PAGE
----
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Car repairs are still delayed due to supply chain, backordered parts

Oct 19, 2023

Michael Weaver has owned a 2022 Ford Bronco Sport since late September, but he's put less than 1,200 miles on it. It's been in the shop for most of the last five months.

Weaver, 38, who lives in Glenolden, said his vehicle was rear-ended before he made the first payment. But adding insult to body damage has been the waiting: One missing part has come between Weaver and his new ride. It's only because the body shop offered to repair the hard-to-find wheelhouse panel — instead of replacing it with a new one — that Weaver was back on the road in time for the Eagles to head to the Super Bowl.

"At this point you can only laugh," Weaver said just before he got his car back. "We’re at a point where there's nothing they can do."

Manufacturing snags. Factory shutdowns. Shipping issues. All these can mean the part you need to repair your vehicle's mechanical or cosmetic components might not be available when you need it.

Among items on back order in the parts department at Otto's BMW and Otto's Mini in West Chester are steering racks, EV batteries, headlights, ball joints, valve covers, and steering gears.

With more than $300 billion in annual U.S. consumer spending to repair and maintain vehicles, according to the Motor and Equipment Manufacturers Association Aftermarket division, there are plenty of ways for things to go sideways when it comes to getting parts from factories to mechanic shops.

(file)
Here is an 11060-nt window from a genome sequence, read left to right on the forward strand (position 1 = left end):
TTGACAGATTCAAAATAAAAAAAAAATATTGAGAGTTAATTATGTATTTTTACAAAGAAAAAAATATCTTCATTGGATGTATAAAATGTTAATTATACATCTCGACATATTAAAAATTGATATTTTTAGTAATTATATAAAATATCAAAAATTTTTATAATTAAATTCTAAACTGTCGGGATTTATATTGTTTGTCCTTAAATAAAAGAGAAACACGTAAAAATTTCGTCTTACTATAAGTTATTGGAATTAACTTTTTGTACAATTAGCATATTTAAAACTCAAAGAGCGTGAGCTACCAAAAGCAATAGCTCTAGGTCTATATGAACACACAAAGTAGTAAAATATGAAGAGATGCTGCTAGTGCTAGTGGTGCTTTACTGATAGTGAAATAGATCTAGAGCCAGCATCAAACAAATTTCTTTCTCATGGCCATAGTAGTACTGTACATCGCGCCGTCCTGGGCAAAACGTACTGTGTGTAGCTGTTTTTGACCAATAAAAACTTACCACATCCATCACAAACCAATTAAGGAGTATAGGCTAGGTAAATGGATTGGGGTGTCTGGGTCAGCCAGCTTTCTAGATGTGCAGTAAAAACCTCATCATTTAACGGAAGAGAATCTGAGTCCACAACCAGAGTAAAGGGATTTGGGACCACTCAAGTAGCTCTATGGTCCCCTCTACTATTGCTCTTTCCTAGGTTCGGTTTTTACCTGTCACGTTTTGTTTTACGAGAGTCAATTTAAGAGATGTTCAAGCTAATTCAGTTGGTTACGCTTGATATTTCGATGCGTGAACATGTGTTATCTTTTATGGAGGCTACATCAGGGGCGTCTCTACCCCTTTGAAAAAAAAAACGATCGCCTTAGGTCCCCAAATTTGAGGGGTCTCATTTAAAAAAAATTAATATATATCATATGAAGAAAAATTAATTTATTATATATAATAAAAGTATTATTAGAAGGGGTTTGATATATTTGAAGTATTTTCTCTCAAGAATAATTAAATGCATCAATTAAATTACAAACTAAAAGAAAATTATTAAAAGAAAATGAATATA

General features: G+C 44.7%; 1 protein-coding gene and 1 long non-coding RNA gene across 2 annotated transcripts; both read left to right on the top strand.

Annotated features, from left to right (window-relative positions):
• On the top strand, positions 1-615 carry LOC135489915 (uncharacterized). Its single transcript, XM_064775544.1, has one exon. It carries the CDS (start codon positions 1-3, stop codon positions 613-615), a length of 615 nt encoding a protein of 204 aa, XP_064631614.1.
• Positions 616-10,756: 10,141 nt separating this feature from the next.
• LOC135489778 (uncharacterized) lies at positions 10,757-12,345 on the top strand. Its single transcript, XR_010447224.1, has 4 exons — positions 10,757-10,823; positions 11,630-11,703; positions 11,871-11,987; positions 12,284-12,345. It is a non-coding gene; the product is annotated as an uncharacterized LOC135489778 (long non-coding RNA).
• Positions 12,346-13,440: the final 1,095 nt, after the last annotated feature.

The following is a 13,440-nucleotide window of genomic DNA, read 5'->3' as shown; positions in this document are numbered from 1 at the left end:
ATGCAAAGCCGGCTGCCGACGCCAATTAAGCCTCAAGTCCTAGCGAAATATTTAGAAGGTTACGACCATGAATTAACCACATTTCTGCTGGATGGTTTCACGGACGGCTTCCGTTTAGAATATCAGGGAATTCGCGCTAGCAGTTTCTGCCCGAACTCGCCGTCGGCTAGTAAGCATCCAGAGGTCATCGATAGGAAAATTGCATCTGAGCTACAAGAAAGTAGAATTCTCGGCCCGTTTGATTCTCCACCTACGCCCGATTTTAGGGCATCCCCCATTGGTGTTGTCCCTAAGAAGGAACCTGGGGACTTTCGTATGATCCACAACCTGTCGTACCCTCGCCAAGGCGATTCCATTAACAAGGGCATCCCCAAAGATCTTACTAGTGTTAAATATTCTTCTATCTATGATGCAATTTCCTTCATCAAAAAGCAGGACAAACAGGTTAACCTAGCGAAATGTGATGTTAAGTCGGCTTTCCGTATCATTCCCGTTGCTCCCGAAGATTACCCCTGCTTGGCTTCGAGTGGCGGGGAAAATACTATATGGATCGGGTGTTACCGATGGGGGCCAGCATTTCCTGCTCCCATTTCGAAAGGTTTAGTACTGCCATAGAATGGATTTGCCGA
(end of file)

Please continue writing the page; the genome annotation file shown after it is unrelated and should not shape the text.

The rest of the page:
Add very unusual economic times, and the result can be chaos for many.

"It is the biggest supply chain disruption that we have faced since World War II, so in over 75 years, when our whole manufacturing economy shifted on a dime for wartime — that's how significant and persistent it's been," said Paul McCarthy, president and CEO of the 500-member MEMA Aftermarket division, which represents parts manufacturers of all types for the automotive industry, including such big names as Bosch, Valvoline, Delphi; Pennsylvania players such as East Penn batteries; and Philadelphia-area companies such as Dorman, Continental, and Cardone.

McCarthy said the problems have included shortages, unavailability, or price spikes in all their materials: steel, copper, oil additives, and more. And problems have been threefold across the industry, starting with supply chain troubles at the beginning of COVID, switching to consumer demand issues, and then finally logistical issues.

"And now there's the question as we return to normal, ‘What does demand look like?’" McCarthy said. "History isn't a very good guide."

As Weaver's story illustrates, the supply chain problem affects new and almost-new cars as well as older vehicles in need of repair.

It's gotten to the point that the body shop servicing Weaver's Bronco Sport has changed its way of doing business.

"We end up leaving it in the customer's possession, and they end up driving it damaged, essentially," said Tony DiNapoli, owner of Carstar Tamco Collision in Norwood.

"At this point, with the issues we’ve been having since the shutdown and lack of parts, we’ve had to bend those rules," DiNapoli said, stressing that only since the pandemic has he agreed to allow damaged vehicles in otherwise safe, working order back on the street. But he had to become flexible, especially in light of cases such as one car that has been waiting a year for finishing work. "We just don't have the parts."